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Major League Baseball players had few rights before the signing of the first collective bargaining agreement in professional sports in 1968. They didn’t get all of their current rights all at once, either: the battle was, and is, an ongoing one. Before the Players Association, before Marvin Miller, there were other attempts to organize baseball players against the bosses. In this series, we’ll investigate each of those attempts, and suss out what went wrong.
There was an attempt to organize professional baseball players years before there was ever a Major League Baseball. Back in 1885, the National League reigned supreme. The league was in its 10th season, and had thrived in ways previous major leagues had not — and had done so in part due to the reserve clause. The reserve clause, established in 1879, gave NL clubs unlimited control over its players, severely weakening their ability to negotiate for more money, while making it impossible to play for another team at all. This is the same reserve clause that was banished from MLB nearly 100 years later, thanks to the efforts of Curt Flood, Marvin Miller, Andy Messersmith, Dave McNally, and the rest of the Players Association that fought for the right for free agency, the clause that made a player the property of their team in perpetuity.
Under the reserve clause, if a player didn’t want to play for the salary proposed by the team, they didn’t play. The team still had their rights, so they couldn’t go to a rival club and play there: if the player wanted to play ball, they had to sign for whatever was offered. Holdouts could work to a degree, sure, but NL teams controlled salaries to a degree that would push the players to organize.
The last straw that forced this organization came in late 1885, when NL teams — in a deal agreed to with the American Association, a rival league which chose to respect the NL’s sovereignty over its players — bumped the number of reservable players up from 11 to 12, and capped the annual salary of a player at $2,000. There was no grandfathering in of previous salaries, either: $2,000 was the max anyone could make. Even before this individual salary capping, players needed offseason jobs, often in the trades, in order to make enough money in a given year. As The Great Baseball Revolt by Robert B. Ross tells it, Mike Kelly used to work in a silk-weaving factory in the offseason, John Kerins as a boilermaker, John Glasscock a shipwright. Teams didn’t care all that much about that extra work, because in their minds, there was always some other player they could underpay to take over if one of their underpaid stars ended up injured or ineffective due to their second gig.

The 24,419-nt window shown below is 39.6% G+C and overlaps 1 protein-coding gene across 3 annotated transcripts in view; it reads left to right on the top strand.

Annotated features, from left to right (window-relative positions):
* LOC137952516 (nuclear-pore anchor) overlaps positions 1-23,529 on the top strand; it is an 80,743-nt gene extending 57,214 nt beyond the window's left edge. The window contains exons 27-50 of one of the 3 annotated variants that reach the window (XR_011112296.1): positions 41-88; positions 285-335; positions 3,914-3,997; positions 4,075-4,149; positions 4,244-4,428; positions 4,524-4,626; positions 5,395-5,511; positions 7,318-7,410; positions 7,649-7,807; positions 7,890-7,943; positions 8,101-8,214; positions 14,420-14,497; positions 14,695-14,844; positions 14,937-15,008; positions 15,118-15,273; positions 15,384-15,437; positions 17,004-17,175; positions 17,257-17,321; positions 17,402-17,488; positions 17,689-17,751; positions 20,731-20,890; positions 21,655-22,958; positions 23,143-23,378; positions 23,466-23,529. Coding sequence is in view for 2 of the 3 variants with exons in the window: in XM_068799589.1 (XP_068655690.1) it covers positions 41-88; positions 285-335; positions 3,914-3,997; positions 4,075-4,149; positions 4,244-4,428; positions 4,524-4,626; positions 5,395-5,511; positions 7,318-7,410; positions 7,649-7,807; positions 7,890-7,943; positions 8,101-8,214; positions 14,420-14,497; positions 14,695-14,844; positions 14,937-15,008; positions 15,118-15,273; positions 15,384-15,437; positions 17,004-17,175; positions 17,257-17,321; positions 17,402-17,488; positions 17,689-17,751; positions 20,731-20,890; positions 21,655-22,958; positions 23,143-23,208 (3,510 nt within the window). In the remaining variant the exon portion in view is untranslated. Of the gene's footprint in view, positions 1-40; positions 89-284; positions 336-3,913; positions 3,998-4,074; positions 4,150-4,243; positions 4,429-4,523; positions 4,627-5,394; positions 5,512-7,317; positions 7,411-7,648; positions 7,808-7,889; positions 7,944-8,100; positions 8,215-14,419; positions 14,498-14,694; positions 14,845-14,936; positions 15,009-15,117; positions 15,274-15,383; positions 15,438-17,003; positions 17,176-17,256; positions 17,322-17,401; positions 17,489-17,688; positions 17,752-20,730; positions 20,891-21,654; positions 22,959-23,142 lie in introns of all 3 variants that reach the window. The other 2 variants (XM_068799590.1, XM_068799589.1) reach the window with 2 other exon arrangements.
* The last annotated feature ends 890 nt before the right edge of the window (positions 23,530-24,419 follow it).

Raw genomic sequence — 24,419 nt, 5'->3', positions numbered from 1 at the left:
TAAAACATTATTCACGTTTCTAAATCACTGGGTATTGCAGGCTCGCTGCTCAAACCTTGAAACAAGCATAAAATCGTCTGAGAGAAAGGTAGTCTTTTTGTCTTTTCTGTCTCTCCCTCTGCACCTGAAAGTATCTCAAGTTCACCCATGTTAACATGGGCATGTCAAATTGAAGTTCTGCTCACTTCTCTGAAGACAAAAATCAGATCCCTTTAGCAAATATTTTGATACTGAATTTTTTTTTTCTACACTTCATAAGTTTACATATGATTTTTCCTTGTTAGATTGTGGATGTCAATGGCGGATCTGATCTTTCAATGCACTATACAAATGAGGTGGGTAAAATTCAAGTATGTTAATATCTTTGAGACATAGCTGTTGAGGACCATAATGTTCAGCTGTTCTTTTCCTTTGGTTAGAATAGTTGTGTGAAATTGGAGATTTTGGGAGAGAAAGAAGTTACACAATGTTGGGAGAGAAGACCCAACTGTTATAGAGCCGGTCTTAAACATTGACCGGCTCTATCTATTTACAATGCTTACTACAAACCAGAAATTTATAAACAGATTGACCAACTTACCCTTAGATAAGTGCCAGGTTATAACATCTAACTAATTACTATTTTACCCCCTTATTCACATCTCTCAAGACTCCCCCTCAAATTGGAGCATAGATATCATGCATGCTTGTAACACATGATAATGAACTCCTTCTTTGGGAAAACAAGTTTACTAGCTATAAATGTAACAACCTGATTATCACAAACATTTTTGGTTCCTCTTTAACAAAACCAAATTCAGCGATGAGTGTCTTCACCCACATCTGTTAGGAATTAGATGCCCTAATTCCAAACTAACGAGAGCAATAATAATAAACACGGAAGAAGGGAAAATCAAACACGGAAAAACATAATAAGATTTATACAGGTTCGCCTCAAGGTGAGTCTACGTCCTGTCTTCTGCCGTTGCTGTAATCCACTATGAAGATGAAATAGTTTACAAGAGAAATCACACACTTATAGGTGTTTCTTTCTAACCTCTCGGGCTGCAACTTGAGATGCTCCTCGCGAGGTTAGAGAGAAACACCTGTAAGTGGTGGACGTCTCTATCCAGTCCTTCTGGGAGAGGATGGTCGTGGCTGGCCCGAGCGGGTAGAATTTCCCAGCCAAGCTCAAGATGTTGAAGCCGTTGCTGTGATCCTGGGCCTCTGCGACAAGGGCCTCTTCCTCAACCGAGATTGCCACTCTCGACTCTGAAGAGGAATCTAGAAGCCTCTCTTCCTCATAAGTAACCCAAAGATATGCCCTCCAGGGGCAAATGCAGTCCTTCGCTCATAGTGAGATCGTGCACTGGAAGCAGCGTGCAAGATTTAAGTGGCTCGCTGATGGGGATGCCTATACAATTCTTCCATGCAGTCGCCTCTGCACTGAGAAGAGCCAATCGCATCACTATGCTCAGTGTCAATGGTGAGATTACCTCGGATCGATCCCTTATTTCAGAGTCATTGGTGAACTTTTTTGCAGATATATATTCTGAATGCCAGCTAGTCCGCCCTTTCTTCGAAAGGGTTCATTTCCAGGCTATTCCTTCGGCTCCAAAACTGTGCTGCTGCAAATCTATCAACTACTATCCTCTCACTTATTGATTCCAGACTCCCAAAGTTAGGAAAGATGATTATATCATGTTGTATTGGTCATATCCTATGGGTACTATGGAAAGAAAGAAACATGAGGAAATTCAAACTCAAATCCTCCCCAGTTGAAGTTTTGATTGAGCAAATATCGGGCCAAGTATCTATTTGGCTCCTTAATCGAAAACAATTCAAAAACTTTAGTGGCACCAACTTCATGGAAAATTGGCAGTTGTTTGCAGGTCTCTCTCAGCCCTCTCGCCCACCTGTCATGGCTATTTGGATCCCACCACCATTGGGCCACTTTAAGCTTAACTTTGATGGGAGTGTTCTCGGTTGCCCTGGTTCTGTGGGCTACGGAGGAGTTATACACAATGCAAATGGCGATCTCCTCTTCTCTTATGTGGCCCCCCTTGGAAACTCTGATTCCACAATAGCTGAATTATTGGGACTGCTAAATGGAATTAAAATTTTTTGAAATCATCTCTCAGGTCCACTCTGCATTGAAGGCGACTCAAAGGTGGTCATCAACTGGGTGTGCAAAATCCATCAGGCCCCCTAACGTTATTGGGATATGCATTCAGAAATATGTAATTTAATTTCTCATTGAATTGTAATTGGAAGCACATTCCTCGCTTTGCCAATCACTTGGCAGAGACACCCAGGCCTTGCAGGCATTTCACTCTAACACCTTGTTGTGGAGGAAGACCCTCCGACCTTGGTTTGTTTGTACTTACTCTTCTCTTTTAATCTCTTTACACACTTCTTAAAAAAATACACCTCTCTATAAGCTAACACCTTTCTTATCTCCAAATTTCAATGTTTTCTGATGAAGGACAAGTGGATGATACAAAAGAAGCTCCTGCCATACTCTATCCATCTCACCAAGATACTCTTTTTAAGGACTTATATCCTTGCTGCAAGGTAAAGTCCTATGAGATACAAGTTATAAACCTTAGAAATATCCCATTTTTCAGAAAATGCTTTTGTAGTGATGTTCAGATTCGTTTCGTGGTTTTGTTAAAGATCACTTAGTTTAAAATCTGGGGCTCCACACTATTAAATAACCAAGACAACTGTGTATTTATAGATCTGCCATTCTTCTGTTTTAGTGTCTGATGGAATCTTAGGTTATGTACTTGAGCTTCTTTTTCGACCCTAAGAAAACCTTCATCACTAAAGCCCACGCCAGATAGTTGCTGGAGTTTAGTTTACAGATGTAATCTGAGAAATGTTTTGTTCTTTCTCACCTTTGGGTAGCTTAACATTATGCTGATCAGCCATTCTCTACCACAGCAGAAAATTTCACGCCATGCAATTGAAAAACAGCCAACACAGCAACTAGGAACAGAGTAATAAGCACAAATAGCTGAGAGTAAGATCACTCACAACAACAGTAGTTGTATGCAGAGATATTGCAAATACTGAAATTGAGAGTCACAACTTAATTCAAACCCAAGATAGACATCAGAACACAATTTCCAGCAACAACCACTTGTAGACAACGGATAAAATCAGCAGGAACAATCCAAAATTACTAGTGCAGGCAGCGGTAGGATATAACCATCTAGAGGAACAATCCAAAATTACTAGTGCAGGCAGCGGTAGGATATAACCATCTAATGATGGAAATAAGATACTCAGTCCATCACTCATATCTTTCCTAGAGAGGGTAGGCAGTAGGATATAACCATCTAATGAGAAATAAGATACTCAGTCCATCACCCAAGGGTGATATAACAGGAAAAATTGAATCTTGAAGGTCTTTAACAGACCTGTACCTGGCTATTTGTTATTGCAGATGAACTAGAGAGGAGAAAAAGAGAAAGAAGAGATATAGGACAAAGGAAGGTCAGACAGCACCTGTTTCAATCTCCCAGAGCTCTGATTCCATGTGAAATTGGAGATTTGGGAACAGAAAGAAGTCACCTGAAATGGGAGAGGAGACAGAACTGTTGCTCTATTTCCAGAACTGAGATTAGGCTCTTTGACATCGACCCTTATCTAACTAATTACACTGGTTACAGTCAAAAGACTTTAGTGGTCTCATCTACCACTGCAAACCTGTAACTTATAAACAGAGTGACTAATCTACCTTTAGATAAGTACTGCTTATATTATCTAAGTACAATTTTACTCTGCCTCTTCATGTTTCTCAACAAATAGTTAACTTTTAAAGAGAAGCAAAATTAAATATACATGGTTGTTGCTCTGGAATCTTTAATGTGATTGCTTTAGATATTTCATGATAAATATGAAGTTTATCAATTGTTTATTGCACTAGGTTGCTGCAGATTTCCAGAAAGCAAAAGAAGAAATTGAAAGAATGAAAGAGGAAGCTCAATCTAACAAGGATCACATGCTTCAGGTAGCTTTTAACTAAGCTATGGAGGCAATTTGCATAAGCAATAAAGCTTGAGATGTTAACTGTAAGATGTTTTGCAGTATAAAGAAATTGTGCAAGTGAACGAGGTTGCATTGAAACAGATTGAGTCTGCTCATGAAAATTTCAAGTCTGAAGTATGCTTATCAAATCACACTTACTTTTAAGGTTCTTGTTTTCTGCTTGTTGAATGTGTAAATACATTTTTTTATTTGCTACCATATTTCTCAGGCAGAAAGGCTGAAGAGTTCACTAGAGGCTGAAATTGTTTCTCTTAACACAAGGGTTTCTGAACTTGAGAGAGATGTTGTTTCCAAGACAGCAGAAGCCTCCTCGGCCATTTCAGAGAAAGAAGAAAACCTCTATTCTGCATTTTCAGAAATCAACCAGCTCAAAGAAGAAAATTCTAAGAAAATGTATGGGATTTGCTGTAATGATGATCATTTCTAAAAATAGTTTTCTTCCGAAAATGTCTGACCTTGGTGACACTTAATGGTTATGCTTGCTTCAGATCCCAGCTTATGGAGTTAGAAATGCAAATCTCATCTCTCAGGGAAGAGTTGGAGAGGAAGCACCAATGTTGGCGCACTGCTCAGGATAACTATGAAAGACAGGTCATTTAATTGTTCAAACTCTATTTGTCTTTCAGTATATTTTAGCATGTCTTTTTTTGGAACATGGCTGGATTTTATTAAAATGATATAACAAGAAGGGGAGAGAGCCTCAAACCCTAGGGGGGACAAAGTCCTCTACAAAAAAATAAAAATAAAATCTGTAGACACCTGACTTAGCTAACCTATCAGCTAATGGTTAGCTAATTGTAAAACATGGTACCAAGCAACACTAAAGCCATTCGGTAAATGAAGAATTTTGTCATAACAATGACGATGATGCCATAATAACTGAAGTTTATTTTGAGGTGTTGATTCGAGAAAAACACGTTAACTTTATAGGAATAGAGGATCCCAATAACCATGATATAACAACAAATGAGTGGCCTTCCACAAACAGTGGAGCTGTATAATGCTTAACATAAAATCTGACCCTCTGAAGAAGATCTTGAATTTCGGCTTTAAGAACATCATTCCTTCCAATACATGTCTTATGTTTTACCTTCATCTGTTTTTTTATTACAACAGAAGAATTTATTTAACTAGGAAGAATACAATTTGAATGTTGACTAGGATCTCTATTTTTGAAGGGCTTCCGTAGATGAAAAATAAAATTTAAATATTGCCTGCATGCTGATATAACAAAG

From this decision came the formation of the Brotherhood of Professional Base Ball Players, or, the Brotherhood. While it began with just nine players from New York, one of whom was John Ward, a player and Columbia Law graduate who became Brotherhood president, it eventually grew to encompass the vast majority of players. Most of these players had a similar class background, according to Ross: few graduated from college, most worked in the trades or in small businesses prior to and even during their baseball careers, and all of them were being screwed by the National League’s reserve clause. This made it pretty easy, comparatively, to get most of the players on board with unionizing. Most players, but not Cap Anson, who was as pro-management as he was an enormous racist.
It’s fun how, the longer you live, the more reasons you find to despise that man.
In addition to their shared experiences, the Brotherhood also made sure to look out for its more insecure members. Injured players weren’t generally paid by the National League when they missed work, so, the Brotherhood setup a relief committee to help keep those players from going broke. It could pay out up to $10 per week, which, if you weren’t one of the players making $2,000 per year, and absolutely had to work a second job just to get by, was a huge boost that allowed those players to see the benefit of unionization. That, plus the Brotherhood working to help represent and fight for players who were disciplined too harshly, made joining the union an even easier decision for most. Finally, someone would speak for and with the players — the rest of the players.
Maybe the most amazing thing about the formation and existence of the Brotherhood is that the National League agreed to meet with them. Yes, the NL recognized the existence of the Brotherhood, which is something even MLB didn’t necessarily want to do with the MLBPA in its early years. This meeting took place after the 1887 season, and it did not go well: recognizing a union and agreeing to meet with it is not the same thing as working with it.